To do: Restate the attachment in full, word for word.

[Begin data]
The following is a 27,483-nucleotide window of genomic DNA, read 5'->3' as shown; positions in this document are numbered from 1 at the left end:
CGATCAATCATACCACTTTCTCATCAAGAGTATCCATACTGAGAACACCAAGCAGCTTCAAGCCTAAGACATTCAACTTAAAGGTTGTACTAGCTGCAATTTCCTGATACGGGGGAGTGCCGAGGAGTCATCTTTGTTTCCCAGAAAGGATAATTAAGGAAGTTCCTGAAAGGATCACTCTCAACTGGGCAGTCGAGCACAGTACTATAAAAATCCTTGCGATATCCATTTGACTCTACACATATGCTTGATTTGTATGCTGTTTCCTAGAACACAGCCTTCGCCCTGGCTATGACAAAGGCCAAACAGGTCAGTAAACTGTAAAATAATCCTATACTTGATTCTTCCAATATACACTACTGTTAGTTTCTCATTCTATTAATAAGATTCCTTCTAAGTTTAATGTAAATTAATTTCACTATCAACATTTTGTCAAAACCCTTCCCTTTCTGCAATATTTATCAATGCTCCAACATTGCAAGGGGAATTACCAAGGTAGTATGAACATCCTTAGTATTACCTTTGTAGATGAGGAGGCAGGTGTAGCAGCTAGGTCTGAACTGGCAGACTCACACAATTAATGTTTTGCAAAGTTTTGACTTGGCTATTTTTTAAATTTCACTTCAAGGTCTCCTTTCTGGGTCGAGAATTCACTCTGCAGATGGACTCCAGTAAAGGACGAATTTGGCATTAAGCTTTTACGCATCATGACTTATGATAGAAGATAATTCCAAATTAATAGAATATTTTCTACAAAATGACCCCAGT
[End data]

The following is a 27,483-nucleotide window of genomic DNA, read 5'->3' as shown; positions in this document are numbered from 1 at the left end:
CGATCAATCATACCACTTTCTCATCAAGAGTATCCATACTGAGAACACCAAGCAGCTTCAAGCCTAAGACATTCAACTTAAAGGTTGTACTAGCTGCAATTTCCTGATACGGGGGAGTGCCGAGGAGTCATCTTTGTTTCCCAGAAAGGATAATTAAGGAAGTTCCTGAAAGGATCACTCTCAACTGGGCAGTCGAGCACAGTACTATAAAAATCCTTGCGATATCCATTTGACTCTACACATATGCTTGATTTGTATGCTGTTTCCTAGAACACAGCCTTCGCCCTGGCTATGACAAAGGCCAAACAGGTCAGTAAACTGTAAAATAATCCTATACTTGATTCTTCCAATATACACTACTGTTAGTTTCTCATTCTATTAATAAGATTCCTTCTAAGTTTAATGTAAATTAATTTCACTATCAACATTTTGTCAAAACCCTTCCCTTTCTGCAATATTTATCAATGCTCCAACATTGCAAGGGGAATTACCAAGGTAGTATGAACATCCTTAGTATTACCTTTGTAGATGAGGAGGCAGGTGTAGCAGCTAGGTCTGAACTGGCAGACTCACACAATTAATGTTTTGCAAAGTTTTGACTTGGCTATTTTTTAAATTTCACTTCAAGGTCTCCTTTCTGGGTCGAGAATTCACTCTGCAGATGGACTCCAGTAAAGGACGAATTTGGCATTAAGCTTTTACGCATCATGACTTATGATAGAAGATAATTCCAAATTAATAGAATATTTTCTACAAAATGACCCCAGT